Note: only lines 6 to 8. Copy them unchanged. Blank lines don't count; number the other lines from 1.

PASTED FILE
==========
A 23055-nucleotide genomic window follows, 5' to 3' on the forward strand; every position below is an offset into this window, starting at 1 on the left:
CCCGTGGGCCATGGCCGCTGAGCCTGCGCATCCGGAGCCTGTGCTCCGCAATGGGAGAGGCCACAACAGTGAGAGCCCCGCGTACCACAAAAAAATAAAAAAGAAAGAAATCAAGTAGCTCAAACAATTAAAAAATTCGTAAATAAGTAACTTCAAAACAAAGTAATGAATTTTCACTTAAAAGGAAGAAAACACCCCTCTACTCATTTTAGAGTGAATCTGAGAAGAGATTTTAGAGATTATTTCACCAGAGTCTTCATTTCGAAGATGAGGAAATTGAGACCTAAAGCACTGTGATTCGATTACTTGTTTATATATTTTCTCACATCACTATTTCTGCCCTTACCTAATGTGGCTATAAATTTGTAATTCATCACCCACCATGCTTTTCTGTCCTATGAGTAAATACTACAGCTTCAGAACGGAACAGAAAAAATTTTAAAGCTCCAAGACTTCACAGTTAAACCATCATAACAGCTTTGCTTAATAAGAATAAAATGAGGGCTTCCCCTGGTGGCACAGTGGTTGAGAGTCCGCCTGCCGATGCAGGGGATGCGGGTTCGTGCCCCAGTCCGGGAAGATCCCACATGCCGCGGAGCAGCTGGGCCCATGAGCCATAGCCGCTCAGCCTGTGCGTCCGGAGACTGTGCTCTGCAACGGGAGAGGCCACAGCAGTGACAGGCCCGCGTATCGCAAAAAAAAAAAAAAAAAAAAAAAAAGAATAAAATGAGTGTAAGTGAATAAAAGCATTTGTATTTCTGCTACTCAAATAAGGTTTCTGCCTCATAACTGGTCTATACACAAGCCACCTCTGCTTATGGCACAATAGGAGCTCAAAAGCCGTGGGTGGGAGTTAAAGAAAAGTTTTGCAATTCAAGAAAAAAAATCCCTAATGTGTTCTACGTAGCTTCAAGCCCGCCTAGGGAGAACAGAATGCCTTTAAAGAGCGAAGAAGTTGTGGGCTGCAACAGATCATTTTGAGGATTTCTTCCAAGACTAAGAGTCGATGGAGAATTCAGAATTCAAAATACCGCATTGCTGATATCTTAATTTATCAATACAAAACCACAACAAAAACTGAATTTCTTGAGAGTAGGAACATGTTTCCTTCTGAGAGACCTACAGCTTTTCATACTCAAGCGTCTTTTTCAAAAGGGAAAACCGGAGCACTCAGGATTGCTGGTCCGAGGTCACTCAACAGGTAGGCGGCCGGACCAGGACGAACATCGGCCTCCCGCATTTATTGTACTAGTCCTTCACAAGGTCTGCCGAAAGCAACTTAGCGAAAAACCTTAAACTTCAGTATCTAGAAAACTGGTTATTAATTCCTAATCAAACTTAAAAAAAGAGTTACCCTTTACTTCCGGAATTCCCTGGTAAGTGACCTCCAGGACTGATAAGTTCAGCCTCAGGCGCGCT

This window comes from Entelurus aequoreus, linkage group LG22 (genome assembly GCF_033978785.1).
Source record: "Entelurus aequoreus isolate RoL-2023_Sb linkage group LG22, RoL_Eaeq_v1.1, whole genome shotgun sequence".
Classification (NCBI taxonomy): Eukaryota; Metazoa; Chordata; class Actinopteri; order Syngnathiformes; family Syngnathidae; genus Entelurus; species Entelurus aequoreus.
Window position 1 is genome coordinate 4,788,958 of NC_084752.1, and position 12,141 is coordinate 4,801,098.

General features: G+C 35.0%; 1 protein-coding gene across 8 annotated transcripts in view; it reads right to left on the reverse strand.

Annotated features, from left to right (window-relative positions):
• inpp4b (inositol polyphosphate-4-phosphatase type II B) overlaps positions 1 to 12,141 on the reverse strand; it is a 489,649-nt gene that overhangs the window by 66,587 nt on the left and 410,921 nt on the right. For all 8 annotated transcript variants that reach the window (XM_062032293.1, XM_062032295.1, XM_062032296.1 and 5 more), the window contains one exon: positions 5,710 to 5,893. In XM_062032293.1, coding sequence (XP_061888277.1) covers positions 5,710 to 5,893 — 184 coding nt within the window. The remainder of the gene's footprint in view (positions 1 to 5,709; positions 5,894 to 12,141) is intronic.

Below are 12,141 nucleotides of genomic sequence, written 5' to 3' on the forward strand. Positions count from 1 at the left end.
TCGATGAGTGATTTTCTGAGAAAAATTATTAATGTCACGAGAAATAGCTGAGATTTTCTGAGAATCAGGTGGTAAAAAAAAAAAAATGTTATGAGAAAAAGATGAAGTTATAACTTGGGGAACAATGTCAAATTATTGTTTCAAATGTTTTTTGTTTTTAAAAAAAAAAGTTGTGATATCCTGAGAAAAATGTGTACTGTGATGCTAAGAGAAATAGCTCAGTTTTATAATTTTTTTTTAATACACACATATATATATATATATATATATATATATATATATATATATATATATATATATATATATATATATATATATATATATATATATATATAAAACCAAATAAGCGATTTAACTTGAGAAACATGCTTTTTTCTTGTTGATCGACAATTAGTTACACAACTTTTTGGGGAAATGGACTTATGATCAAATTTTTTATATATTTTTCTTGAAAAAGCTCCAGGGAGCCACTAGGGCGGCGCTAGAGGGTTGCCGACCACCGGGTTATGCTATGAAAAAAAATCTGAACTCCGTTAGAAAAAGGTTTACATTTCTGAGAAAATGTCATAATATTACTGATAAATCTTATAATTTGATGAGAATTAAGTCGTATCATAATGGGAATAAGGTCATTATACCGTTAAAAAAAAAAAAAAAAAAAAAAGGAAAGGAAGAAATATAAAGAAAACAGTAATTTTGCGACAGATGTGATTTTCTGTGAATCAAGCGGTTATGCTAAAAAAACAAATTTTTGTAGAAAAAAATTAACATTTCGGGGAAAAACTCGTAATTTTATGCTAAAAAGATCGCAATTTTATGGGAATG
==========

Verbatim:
Window position 1 is genome coordinate 4,788,958 of NC_084752.1, and position 12,141 is coordinate 4,801,098.

General features: G+C 35.0%; 1 protein-coding gene across 8 annotated transcripts in view; it reads right to left on the reverse strand.

Annotated features, from left to right (window-relative positions):